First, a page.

- The experiment runs on real robots need to be explained. How the parameters of the objective functions are measured (what tools are used to do that). For example, In the Decision experiment, how do you measure that the robots are in which half of the arena at the end of the evaluation (after 120 s elapses). Given that some robots in continuous movements. Similarly, in Stop experiment, how to measure the robot is moving or not at the end of every evaluation. If you did this measure by visual inspection of the recorded videos, please mentioned that in the paper.

- In Figure2, p11, the graphs do not show boxes for evaluations with real-robot for GiandujaE. Is that because you did these evaluations for Gianduja and since GiandujaE is derived from Gianduja and differs from it only in the way received messages are handled. If this is true, please, mentioned it in the paper.

- In probabilistic finite state machine graphs in figure3 and figure8, p12 and p18 respectively. Please indicates what are the symbols p, w, t, brd, rwm and att refer to. Please, do this in the figure caption or as a legend in the graph.

- In figure6, p16. It would be more clear if you used a different colour for the BECON robot to distinguished it from the rest of the group.


Basic reporting

The introduction provides useful background on the automatic design of collective behaviours for robot swarms, and sets the research in the context of previous work on AutoMoDe, clearly stating the aims of the article.

The related work section thoroughly reviews relevant literature on inter-robot communication, covering previous attempts to automatically design communication for multi-robot systems and robot swarms, strongly motivating the work presented.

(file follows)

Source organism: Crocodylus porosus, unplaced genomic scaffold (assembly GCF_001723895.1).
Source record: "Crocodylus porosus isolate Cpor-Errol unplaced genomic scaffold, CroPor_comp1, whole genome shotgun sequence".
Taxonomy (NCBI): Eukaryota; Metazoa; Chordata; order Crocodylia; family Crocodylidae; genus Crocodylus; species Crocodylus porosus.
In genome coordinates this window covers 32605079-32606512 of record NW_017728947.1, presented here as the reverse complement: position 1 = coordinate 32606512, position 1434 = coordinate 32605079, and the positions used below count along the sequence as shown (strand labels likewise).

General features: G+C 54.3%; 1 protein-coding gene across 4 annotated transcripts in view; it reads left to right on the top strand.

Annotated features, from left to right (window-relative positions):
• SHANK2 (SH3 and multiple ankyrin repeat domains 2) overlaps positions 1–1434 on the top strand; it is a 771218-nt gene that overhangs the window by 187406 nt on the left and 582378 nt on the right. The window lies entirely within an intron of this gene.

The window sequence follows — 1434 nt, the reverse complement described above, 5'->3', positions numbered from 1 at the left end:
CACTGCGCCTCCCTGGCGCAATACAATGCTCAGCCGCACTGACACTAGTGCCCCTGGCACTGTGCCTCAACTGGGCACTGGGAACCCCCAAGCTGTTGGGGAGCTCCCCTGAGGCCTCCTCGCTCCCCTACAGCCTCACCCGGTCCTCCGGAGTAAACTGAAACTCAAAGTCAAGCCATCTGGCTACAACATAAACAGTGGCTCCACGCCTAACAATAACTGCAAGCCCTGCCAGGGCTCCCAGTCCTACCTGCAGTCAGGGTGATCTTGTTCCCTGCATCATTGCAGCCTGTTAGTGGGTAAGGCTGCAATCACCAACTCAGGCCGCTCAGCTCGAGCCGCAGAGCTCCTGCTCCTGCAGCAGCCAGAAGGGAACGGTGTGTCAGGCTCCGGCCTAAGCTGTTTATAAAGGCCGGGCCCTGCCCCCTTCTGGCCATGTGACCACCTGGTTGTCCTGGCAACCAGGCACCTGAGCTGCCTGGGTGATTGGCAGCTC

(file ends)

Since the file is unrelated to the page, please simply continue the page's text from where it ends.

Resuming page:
The rest of the article is well-structured, and presents the research in a logical progression. The supplementary material is a valuable addition, particularly the videos of the generated behaviours.

Although the PFSM notation has been covered in previous work, Figures 3 and 8 would benefit from a legend to explain the symbols used, to make this article self-contained.

There are a few grammatical errors and typos throughout - please proofread carefully before final submission.

Experimental design

The experimental design is strong - the swarm is sufficiently large, standard tools (e-puck robots and ARGoS3 simulator) are used, appropriate case study swarm tasks were chosen, and the performance of Gianduja (and variants) is compared against that of AutoMoDe-Chocolate and EvoCom.

The data gathering is rigorous - experiments are carried out in simulation, "pseudo-reality", and on real robots. The methods are described in sufficient detail to be replicated, and source code is available online in a GitHub repository.

It is unclear why GiandujaE was not tested on real robots in Study A - only in simulation and pseudo-reality. The authors state that "After having validated the ability of pseudo-reality to provide reliable evaluations, we will adopt it as the exclusive device to perform the experiments on Study B. Performing these experiments with real robots would be time consuming and would not give any further contribution to the scientific message of the paper". However, the results shown in Figure 2 are part of Study A, so I expected to see the results of real-robot trials for GiandujaE here.

Validity of the findings

There is sufficient replication of each experimental treatment, and non-parametric statistical testing is used appropriately to validate the findings. The conclusions drawn are consistent with the results presented.

I could not find the raw data that the box plots were generated from though - will this be included in the supplementary material?

There are clear differences in the performance between the pseudo-reality and real-robot experiments for Study A (Figure 2). Carrying out real-robot assessment of GiandujaE in Study A, and for all treatments in Study B would strengthen the validity of the findings. However, if this is infeasible, could you comment further on the expected performance on real robots?

Additional comments

This research into the automatic design of communication is a valuable contribution to the field of swarm robotics, and provides critical insight into the effect of increasing the amount of information exchanged between robots.